Individuals with a criminal past are often overlooked or avoided in the hiring process. Many companies are hesitant to hire ex-offenders fearing they pose safety risks.
As the owner of a company that has successfully employed many workers who formerly were incarcerated, we have found a good number that not only survive but thrive when placed in the proper environment.
Many show strong professional growth and over time take on more responsibility. Some have risen into the management ranks where they continue to excel and receive high grades of performance.
They not only make a contribution as a leader of the workforce but also make a positive impact at home with their families and friends.
A reason for this success is the creation of a model centered on a drama free workplace. Standards can be set where conflict is held to a minimum if not prevented.
Free courses on leadership, business, mentoring, and financial planning can be offered to ex-offenders as they are to other members of the company. This includes a wide ranging program with much time for reflection, thought, and discussion on both business and personal issues.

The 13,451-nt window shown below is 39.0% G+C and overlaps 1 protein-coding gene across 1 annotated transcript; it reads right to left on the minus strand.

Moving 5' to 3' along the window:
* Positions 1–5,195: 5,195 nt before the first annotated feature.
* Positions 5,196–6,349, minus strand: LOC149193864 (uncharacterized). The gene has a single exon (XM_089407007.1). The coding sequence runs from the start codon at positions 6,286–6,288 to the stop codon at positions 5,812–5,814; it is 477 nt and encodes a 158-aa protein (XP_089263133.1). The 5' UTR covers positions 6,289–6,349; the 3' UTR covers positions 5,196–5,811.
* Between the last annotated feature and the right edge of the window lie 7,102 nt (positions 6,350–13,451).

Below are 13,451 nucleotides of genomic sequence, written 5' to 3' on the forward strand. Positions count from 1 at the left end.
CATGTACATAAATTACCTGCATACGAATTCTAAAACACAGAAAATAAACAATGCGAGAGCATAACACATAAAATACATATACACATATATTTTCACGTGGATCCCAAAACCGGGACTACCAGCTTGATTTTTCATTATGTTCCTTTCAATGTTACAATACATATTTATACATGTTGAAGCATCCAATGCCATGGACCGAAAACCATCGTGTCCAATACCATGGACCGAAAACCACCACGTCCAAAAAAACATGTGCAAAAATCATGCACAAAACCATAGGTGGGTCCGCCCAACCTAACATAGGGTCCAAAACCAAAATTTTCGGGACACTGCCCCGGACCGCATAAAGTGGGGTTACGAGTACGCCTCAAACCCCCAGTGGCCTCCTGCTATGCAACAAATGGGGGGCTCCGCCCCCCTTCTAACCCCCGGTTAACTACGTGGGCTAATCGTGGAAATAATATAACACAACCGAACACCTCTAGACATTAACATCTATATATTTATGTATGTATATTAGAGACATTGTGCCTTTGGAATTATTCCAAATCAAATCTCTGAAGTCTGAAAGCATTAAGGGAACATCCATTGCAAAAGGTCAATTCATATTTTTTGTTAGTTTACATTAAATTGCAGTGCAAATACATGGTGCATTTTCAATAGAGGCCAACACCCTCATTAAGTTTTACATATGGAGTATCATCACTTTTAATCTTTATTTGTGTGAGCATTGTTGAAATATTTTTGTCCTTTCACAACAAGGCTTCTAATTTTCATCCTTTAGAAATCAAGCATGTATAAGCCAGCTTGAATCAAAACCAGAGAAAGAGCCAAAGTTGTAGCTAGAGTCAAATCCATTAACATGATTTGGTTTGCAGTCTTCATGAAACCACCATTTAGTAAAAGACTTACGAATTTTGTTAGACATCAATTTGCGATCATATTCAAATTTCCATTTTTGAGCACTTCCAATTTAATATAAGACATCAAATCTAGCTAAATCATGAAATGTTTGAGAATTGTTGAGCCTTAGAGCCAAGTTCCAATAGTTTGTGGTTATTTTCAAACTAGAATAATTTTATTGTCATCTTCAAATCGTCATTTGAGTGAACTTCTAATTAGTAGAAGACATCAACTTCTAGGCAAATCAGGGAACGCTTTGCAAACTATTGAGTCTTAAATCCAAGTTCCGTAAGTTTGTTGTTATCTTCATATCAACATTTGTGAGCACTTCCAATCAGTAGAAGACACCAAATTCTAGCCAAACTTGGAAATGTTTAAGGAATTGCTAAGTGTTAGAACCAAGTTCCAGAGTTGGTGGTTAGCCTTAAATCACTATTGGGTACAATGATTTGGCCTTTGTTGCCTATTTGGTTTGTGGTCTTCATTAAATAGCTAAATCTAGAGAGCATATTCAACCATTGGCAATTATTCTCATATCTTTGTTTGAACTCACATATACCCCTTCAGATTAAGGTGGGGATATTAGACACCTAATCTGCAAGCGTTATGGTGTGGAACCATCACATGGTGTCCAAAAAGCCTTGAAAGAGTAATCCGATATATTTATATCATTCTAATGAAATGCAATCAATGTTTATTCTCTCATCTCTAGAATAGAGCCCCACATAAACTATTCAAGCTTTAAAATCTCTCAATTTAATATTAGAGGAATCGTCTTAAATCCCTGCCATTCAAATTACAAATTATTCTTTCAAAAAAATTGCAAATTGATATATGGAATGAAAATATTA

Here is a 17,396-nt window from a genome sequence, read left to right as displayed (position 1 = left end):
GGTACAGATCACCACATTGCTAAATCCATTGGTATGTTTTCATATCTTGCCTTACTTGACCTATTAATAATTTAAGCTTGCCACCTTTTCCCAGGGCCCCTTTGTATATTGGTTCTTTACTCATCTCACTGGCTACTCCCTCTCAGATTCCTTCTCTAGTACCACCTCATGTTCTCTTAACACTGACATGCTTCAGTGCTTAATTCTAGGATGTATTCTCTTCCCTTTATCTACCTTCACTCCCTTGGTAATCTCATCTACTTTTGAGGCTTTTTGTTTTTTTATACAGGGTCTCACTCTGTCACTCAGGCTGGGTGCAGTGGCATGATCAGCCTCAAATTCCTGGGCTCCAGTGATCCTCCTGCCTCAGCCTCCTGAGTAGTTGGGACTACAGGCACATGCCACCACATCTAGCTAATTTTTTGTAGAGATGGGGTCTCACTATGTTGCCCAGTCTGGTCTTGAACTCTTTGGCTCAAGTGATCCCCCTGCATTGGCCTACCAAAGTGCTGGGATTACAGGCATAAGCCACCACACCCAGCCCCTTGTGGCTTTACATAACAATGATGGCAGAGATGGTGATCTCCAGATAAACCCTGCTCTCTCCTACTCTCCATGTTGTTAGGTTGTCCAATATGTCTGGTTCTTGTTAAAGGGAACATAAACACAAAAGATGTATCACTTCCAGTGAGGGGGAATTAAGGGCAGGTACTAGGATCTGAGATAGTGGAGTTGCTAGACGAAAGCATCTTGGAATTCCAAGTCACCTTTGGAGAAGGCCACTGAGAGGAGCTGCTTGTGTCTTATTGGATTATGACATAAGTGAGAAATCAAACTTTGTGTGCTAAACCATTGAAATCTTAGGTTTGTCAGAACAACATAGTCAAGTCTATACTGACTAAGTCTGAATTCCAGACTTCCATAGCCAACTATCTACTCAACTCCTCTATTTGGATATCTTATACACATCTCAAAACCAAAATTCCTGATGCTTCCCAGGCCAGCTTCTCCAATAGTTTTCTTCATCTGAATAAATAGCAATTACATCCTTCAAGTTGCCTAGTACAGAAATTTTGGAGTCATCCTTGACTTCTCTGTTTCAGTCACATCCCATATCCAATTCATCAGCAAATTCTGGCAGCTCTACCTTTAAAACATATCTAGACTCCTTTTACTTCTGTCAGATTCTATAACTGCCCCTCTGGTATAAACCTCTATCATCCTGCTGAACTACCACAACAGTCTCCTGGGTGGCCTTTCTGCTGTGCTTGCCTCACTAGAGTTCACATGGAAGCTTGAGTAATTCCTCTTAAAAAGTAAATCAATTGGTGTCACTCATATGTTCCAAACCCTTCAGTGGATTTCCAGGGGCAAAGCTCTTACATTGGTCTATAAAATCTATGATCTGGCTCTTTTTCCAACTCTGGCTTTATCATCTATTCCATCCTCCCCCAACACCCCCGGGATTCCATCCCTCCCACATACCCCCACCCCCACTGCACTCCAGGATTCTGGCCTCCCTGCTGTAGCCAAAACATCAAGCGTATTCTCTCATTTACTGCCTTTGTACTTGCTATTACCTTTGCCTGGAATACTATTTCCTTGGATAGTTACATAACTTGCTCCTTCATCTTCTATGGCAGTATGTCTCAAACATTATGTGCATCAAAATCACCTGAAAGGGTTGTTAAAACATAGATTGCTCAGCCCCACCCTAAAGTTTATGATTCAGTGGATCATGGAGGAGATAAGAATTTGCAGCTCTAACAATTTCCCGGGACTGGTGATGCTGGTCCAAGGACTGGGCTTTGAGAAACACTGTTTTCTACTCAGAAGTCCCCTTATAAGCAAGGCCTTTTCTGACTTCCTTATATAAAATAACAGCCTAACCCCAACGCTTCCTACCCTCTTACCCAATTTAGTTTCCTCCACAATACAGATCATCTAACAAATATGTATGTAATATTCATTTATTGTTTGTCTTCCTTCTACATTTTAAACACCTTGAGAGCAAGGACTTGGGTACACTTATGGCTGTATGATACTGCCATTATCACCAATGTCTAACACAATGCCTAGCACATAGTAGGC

Benefit packages that can include tax free donations to a special fund for those in need, a $1,000 gift for first time home buyers, optional retreats and a weekly visit from a marketplace chaplain are also most helpful in the process.
Nationally many corporations are hiring ex-felons. Home Depot, Target, Walmart and Koch Industries have been recognized along with others in 150 cities and counties, and in 28 states, in utilizing “ban the box” job applications. This law prohibits employers from requiring job applicants to check a box indicating that they have a criminal record.
Those who check the box are often automatically excluded from job consideration without the opportunity to discuss the nature of the crime. By waiting later in the interview to ask about criminal history it provides those with a criminal record a fairer chance to compete for jobs. Missouri is among those states that have passed this legislation.
Providing former inmates a better shot at employment is good for both business and society. Research indicates more than 65 million people in the US have a criminal record, from low level property crimes to violent felonies. More than 600,000 are released from prison each year. Many believe excluding these people from the job pool is impractical and bad for the economy. Those unable to find jobs may be forced to return to a life of crime and to the overburdened prison system.
Companies can believe in them and give them hope. They can tell ex-offenders to draw a hard line where they came from and start acting like the person they need to become. Then ask how the company can help them.
Many ex-offenders are willing to pay the price to return to society and have a second chance at life. Those who make that sacrifice have not only become outstanding employees, but outstanding leaders.